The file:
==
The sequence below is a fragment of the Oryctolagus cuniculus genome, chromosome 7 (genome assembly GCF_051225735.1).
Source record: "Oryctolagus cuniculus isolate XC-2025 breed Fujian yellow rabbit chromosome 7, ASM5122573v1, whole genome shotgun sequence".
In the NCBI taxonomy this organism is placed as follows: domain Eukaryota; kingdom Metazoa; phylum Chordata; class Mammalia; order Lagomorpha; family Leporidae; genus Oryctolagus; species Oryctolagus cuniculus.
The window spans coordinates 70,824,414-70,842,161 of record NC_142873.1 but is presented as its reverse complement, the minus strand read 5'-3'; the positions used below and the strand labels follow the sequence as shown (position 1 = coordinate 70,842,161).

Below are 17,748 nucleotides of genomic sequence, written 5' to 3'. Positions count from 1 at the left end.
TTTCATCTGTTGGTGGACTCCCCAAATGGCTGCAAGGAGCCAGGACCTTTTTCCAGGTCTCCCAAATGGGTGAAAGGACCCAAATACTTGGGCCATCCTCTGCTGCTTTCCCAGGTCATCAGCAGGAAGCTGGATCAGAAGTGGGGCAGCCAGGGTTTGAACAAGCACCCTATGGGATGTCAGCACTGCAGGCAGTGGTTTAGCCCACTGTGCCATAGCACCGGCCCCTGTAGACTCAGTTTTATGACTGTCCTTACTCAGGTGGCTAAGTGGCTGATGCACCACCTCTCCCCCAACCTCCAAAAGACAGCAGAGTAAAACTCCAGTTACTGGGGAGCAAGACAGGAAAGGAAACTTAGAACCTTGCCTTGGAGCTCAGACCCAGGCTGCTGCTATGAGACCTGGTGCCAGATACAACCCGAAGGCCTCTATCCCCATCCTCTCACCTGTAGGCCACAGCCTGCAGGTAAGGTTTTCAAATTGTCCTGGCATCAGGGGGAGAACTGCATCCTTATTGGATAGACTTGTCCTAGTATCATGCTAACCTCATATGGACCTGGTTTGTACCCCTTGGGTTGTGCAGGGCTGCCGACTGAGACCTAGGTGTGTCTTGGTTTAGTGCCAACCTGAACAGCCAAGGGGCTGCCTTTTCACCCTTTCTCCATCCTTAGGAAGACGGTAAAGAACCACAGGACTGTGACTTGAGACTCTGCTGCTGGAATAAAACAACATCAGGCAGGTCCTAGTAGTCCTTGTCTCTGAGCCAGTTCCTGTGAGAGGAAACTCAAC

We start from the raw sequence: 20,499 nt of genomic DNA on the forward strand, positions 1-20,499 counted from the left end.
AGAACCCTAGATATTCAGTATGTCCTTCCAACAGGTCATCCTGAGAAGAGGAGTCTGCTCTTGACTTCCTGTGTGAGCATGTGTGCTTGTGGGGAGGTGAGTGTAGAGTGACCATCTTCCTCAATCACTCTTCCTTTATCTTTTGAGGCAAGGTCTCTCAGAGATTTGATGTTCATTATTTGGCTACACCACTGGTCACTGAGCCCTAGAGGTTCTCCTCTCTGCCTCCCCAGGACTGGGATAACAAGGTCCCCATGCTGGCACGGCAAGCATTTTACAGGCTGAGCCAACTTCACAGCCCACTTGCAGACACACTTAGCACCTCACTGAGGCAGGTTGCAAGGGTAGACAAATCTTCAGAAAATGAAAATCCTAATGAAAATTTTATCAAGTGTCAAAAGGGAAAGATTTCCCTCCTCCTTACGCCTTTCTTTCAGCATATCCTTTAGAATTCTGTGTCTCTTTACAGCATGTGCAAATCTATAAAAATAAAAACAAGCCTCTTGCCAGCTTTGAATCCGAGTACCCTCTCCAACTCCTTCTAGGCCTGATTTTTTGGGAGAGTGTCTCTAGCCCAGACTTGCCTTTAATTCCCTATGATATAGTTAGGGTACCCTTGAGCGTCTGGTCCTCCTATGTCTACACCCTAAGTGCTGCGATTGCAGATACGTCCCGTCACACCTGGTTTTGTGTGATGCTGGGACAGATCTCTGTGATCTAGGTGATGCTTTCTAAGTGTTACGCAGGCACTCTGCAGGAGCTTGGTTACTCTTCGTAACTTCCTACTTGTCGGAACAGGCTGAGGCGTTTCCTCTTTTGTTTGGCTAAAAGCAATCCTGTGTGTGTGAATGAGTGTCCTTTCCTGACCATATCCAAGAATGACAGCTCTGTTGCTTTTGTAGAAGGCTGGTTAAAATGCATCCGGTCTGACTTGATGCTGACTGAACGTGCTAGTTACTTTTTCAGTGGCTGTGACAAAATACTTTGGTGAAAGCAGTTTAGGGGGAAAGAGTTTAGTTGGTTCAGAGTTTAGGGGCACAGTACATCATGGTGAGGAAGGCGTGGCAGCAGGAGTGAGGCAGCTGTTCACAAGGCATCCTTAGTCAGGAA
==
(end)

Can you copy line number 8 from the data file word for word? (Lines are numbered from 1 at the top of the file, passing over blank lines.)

AGAACCCTAGATATTCAGTATGTCCTTCCAACAGGTCATCCTGAGAAGAGGAGTCTGCTCTTGACTTCCTGTGTGAGCATGTGTGCTTGTGGGGAGGTGAGTGTAGAGTGACCATCTTCCTCAATCACTCTTCCTTTATCTTTTGAGGCAAGGTCTCTCAGAGATTTGATGTTCATTATTTGGCTACACCACTGGTCACTGAGCCCTAGAGGTTCTCCTCTCTGCCTCCCCAGGACTGGGATAACAAGGTCCCCATGCTGGCACGGCAAGCATTTTACAGGCTGAGCCAACTTCACAGCCCACTTGCAGACACACTTAGCACCTCACTGAGGCAGGTTGCAAGGGTAGACAAATCTTCAGAAAATGAAAATCCTAATGAAAATTTTATCAAGTGTCAAAAGGGAAAGATTTCCCTCCTCCTTACGCCTTTCTTTCAGCATATCCTTTAGAATTCTGTGTCTCTTTACAGCATGTGCAAATCTATAAAAATAAAAACAAGCCTCTTGCCAGCTTTGAATCCGAGTACCCTCTCCAACTCCTTCTAGGCCTGATTTTTTGGGAGAGTGTCTCTAGCCCAGACTTGCCTTTAATTCCCTATGATATAGTTAGGGTACCCTTGAGCGTCTGGTCCTCCTATGTCTACACCCTAAGTGCTGCGATTGCAGATACGTCCCGTCACACCTGGTTTTGTGTGATGCTGGGACAGATCTCTGTGATCTAGGTGATGCTTTCTAAGTGTTACGCAGGCACTCTGCAGGAGCTTGGTTACTCTTCGTAACTTCCTACTTGTCGGAACAGGCTGAGGCGTTTCCTCTTTTGTTTGGCTAAAAGCAATCCTGTGTGTGTGAATGAGTGTCCTTTCCTGACCATATCCAAGAATGACAGCTCTGTTGCTTTTGTAGAAGGCTGGTTAAAATGCATCCGGTCTGACTTGATGCTGACTGAACGTGCTAGTTACTTTTTCAGTGGCTGTGACAAAATACTTTGGTGAAAGCAGTTTAGGGGGAAAGAGTTTAGTTGGTTCAGAGTTTAGGGGCACAGTACATCATGGTGAGGAAGGCGTGGCAGCAGGAGTGAGGCAGCTGTTCACAAGGCATCCTTAGTCAGGAA